Can you imagine rolling out of bed, turning on your desktop and being at work? This is a reality for many workers, now more than ever before. Thirty-second commute aside, there are certainly challenges when it comes to working remotely. How can you reach an effective collaboration with colleagues that are thousands of miles away? How can managers allocate workload for a team that’s spread across the world?
There are many ways to enhance communication and thus develop effective collaboration among your remote team. Use these secrets to combat any challenges and ensure everyone stays productive, engaged and excited, no matter where they are.
Assume positive intent
It’s easy for a neutral message to come across as negative when collaborating via email or chat causing distress among the team. That’s why Trello’s productivity guru Lauren Moon advises us to assume positive intent in communication: “Tone and nuance do not always come across over chat, thus assuming your colleague is coming from a positive place helps to smooth over any potential misunderstandings as they are being ironed out.”
Remember the simple practice of giving co-workers the benefit of the doubt. You might also consider hopping on a video or phone call to handle any potential issues.
Make instructions clear
Brief messages are often believed to be clear messages, but be wary of falling into this mindset with your remote team. You’re likely trying to be more efficient, but employees might not know your jargon, cues, or shorthand. Not only does the message get lost in translation, but employees may waste time trying to decipher it. Be as clear and explicit as possible when communicating, especially when it involves deadlines or project details.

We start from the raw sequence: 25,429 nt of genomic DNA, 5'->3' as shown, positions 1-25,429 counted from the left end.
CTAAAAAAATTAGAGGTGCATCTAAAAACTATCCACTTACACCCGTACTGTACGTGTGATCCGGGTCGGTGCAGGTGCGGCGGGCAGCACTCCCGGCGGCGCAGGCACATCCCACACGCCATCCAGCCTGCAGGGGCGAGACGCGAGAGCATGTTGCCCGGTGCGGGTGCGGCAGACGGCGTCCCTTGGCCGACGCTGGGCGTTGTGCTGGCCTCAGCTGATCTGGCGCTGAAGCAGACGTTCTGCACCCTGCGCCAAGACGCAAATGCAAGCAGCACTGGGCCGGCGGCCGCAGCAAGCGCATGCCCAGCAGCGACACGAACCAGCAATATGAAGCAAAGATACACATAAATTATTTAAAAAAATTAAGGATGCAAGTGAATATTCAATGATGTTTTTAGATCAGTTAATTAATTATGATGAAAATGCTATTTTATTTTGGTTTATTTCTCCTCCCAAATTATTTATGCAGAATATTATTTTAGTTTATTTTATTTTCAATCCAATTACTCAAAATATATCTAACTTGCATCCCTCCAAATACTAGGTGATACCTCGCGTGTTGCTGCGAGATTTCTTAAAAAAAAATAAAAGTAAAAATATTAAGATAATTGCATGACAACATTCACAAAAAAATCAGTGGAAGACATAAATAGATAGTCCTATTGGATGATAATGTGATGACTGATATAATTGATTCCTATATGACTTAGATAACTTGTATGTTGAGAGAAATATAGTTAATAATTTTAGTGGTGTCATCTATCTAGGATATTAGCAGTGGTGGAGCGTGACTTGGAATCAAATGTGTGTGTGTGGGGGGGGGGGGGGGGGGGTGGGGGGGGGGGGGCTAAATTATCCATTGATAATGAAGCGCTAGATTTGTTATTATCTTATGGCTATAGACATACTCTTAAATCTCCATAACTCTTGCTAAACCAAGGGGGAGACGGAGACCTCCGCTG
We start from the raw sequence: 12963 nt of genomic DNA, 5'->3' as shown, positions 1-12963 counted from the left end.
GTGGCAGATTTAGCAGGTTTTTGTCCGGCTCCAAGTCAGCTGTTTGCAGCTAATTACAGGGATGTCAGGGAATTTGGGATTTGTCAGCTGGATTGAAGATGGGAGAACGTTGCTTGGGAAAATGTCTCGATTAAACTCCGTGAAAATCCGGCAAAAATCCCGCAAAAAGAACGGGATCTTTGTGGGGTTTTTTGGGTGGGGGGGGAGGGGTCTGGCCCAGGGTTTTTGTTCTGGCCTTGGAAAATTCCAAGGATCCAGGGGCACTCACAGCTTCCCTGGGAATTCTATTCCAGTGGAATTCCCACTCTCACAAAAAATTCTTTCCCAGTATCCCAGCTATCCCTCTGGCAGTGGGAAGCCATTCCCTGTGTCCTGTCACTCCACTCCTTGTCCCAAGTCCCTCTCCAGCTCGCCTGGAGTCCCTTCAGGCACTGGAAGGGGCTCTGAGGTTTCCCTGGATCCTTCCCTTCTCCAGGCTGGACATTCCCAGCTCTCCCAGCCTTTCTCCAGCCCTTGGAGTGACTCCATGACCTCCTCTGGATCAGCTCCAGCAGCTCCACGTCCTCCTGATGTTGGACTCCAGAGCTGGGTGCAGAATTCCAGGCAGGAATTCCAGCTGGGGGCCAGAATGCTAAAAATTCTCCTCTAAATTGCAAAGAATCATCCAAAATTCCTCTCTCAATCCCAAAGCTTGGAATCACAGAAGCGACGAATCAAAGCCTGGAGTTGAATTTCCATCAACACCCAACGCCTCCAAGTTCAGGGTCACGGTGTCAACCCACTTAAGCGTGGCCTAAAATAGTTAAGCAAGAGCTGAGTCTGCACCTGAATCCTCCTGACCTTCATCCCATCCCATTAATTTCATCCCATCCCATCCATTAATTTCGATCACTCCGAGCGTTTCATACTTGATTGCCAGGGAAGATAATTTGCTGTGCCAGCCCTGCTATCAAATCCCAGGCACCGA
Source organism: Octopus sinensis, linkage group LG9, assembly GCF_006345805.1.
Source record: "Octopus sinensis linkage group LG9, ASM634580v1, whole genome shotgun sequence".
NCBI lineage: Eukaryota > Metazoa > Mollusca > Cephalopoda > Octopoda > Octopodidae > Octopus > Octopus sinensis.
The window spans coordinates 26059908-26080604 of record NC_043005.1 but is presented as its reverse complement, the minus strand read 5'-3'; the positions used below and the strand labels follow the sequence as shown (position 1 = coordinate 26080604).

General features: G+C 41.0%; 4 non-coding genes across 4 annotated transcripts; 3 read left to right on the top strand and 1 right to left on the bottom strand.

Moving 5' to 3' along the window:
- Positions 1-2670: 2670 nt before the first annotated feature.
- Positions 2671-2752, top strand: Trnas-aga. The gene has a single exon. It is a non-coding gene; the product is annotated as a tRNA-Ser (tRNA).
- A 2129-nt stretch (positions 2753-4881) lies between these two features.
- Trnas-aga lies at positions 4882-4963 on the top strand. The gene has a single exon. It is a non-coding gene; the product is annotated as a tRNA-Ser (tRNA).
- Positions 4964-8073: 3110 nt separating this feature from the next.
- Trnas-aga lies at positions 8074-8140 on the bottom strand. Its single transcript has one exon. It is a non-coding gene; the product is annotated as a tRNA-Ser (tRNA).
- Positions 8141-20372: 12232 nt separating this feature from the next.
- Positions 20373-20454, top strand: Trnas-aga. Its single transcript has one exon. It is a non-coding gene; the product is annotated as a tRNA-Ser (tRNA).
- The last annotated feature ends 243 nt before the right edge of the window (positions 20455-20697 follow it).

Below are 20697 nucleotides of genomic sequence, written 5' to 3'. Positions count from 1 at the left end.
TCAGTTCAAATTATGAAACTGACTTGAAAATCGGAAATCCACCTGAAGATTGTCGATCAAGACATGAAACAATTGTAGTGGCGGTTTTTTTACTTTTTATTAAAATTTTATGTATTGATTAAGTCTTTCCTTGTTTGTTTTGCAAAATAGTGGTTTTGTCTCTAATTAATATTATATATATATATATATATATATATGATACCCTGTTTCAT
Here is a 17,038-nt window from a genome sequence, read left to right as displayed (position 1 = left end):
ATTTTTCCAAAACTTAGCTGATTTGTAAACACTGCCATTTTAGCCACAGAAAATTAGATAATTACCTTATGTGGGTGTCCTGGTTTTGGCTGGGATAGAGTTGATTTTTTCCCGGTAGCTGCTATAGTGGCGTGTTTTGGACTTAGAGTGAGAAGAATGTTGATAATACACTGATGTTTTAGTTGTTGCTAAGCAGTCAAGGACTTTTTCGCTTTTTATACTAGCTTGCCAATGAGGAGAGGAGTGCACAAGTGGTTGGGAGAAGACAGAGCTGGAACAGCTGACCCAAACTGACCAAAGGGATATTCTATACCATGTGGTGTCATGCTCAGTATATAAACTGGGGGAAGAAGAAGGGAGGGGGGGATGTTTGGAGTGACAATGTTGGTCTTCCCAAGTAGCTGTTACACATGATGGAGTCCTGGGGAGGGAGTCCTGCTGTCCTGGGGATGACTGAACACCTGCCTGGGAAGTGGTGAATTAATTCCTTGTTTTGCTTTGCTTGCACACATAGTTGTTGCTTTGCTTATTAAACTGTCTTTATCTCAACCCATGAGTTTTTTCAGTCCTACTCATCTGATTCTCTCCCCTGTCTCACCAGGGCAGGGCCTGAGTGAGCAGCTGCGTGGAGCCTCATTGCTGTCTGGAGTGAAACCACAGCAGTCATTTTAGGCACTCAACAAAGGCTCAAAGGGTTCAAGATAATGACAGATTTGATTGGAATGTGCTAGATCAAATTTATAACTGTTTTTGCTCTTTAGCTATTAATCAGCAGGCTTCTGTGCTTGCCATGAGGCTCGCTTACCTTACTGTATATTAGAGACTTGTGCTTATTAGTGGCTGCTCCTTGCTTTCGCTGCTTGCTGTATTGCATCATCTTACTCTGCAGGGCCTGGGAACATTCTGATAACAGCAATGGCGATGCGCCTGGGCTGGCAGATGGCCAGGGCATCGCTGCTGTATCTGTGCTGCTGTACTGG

One way to streamline this process is to create something that formalizes the process of kick-starting a new project or onboarding someone with a new client. This prompts managers to share all the right information and provides a clear and consistent structure for employees so they always know what information to expect.
Establish a communication routine
Your team needs to establish normal response times and agree upon methods of communication and confirmation. According to HBR, Merck, a remote organization, created acronyms for response times, such as NNTR (no need to respond) and 4HR (four hour response), so employees know what is expected of them.
Set this foundational element early on so everyone understands when they’re expected to communicate. It’s a baseline for effective collaboration.
Check in regularly
Remote teams should be checking in with one another regularly. These brief communication opportunities help teams identify priorities and track progress on projects. They also provide leaders with an idea of how much time is being spent on projects and where employees could (or should) be upskilled. If someone is regularly struggling to finish similar projects, a manager may recognize the need to provide further training, for example.
Not to mention, this constant contact is good for morale. In a recent article for Forbes, Barbara O’Malley of Exec Advance LLC said: “Constant interaction and engagement will help remote workers feel included in an important aspect of the organization.”
Our team is using the Topics in Hubgets for group chats that are based on topics, projects or even common interest subjects. These allow us to focus on projects and tasks that do not need everyone’s attention, while keeping updated.
Encourage employees to speak up
People are more likely to contribute if they feel that their team members value their input. This is why remote teams need to prioritize listening to one another and celebrating the little things. A quick message telling someone they’ve done a good job on a project is quick and easy to send, and can encourage them to speak up in your next collaborative meeting.
OnPoint Consulting suggests making recognition specific and behavioral, so the employee knows exactly why they are being praised. The goal is to build a culture of praise, recognizing hard work and giving every employee the encouragement they need to share their voice and contribute.
Make collaboration work for your remote team
Get collaborative with your team, no matter where you’re located. Use these tips to share your voice, connect with co-workers and encourage everyone to bring their great ideas to the table, even if the table is virtual.
And don’t forget that effective collaboration means both improved productivity, and also more engaged team members, regardless of their location.
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